Patients with terminal conditions face many difficulties outside of the symptoms themself. In “Brought to Shore” (SmokeLong Quarterly), Nicholas Olson explores a family struggling through the emotional realities of a parent living on borrowed time.
Olson opens the story with a memory of a camping trip with the narrator’s unnamed father and brother.
“When I remember that trip, I see the glow of the Sterno under Dad’s chin; the way light caught his eye sockets like the childhood flashlight stories of monsters on the prowl.
Drew, Mom and I used to gather firewood while Dad chopped. After Mom died, Drew and I would grab double our usual haul…but on that trip, Dad could only get halfway through the first log before he had to stop.”
The world Olson opens up is ominous, from details like “eye sockets” to metaphors of “monsters;” from the subtle mention of Mom’s passing to the implicit struggle of the boy’s father. Olson keeps these details from feeling too overwrought through the story structure: a collection of memories. Memory has a way of shaping the past into a more coherent narrative that the experience actually was, and the story becomes cognizant of this through the introduction of the word “maybe” to what he remembers.
“Or maybe it’s how I slipped my concern in while the three of us peed on trees: Dad a captive audience, me insisting the clinical trials looked promising. That it wasn’t like it was when Mom passed. And the way he looked at me after he zipped up, like we’d just met and I’d insulted his mother. Eyes trailing over the burned-out hole where the Sterno was, after the rain drowned out the fire. The way he said he couldn’t waste away like her, his voice calm and quiet as if he were coaxing me to sleep.”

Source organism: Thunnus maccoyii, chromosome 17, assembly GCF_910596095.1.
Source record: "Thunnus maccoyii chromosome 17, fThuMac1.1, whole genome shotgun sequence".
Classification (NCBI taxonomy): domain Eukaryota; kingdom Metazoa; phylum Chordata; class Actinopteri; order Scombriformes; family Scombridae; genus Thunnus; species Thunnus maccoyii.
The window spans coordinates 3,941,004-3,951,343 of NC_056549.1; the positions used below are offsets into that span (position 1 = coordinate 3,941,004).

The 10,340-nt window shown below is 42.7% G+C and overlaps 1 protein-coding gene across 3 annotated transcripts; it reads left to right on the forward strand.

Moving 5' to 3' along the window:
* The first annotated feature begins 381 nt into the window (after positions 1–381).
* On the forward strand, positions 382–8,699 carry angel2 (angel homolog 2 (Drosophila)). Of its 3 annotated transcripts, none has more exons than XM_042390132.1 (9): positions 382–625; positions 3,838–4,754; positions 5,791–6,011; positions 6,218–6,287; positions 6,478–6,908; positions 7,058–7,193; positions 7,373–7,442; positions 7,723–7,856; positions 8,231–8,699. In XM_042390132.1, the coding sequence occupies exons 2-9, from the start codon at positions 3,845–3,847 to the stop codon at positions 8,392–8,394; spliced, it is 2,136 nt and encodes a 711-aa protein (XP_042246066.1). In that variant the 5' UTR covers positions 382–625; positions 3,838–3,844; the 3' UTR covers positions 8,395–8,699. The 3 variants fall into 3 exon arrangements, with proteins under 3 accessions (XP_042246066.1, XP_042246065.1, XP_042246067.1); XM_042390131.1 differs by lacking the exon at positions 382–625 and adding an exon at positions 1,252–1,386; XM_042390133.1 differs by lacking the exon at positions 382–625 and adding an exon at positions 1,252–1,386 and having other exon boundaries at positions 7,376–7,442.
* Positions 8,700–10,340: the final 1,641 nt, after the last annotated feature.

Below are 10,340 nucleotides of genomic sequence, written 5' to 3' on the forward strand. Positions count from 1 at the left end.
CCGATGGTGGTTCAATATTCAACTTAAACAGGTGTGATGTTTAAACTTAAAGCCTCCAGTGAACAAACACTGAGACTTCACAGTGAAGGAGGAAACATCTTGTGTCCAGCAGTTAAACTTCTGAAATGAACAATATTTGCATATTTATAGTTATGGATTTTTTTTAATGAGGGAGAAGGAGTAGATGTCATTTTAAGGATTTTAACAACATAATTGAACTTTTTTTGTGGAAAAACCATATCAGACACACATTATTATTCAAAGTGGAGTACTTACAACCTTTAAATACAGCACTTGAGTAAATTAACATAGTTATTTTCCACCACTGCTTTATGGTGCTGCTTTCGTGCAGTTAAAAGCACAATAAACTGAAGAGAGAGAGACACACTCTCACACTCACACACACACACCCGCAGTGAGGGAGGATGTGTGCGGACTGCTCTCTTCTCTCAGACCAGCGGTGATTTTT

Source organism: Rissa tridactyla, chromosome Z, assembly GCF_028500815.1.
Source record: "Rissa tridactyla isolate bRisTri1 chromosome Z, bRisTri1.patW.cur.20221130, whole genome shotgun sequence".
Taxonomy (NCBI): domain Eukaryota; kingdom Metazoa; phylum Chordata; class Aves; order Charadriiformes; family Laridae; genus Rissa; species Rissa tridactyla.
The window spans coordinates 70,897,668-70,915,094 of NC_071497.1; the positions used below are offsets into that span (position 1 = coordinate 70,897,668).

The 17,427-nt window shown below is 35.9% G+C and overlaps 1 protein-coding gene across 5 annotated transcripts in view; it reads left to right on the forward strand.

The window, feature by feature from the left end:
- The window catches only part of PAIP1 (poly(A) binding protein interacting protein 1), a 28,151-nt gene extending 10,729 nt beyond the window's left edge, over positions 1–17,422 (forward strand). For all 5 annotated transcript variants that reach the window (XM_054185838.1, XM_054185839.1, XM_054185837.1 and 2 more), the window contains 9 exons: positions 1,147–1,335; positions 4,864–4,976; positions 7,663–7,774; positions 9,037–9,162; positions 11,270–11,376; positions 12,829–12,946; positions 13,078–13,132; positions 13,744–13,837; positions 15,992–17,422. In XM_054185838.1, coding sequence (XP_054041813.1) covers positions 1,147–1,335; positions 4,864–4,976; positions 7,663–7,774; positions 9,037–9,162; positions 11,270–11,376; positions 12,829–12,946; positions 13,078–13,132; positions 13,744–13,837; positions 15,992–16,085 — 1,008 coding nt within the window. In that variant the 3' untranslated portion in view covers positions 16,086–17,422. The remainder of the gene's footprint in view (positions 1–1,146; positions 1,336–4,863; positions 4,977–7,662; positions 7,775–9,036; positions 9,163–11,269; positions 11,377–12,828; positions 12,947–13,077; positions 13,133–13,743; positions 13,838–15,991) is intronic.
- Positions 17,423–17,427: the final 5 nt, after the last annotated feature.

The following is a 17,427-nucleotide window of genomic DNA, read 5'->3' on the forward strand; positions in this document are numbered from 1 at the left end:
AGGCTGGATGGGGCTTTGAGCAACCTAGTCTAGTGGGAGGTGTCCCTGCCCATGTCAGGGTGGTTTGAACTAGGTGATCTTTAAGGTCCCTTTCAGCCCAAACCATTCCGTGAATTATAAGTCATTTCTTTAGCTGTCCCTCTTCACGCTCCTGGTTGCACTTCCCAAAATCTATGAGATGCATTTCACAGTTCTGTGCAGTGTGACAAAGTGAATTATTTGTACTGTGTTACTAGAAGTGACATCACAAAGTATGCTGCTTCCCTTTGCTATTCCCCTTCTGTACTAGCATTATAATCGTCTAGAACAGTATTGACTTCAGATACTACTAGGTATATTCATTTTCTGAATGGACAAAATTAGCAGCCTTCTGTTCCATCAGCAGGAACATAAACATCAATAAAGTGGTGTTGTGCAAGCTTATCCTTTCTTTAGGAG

Here the story opens up even further—we get insight into the complicated relationship between the father and the narrator. The narrator feels he must “slip in” his concern, and when he does, his father becomes offended, then speaks of his mother’s passing as if he was “coaxing” the narrator to sleep. It’s a power struggle between both of them. They already know Mother’s narrative; the argument now is what Father’s will be, and who will get a say in it.
With diseases like cancer where there’s often a timetable, these are the questions that haunt families and friends—who gets to decide how that last bit of time goes? The answer is supplied as Dad stays fishing for hours while the narrator wants to go home—a small, telling act of defiance. But then, Father catches a huge fish, which interrupts the struggle. The narrator remembers:
“…his (father’s) smile when he brought the sturgeon to shore, like his composite parts had been scattered and only this fish could return them, could put them back together again.
Or the way he goaded me to get in the frame for a pic outside the bait shop. How we all needed to get a hand under it. To feel the weight of this thing together.”
Father is in charge, as he should be—but with that power he makes the beautiful gesture of insisting his sons help carry whatever the journey may bring.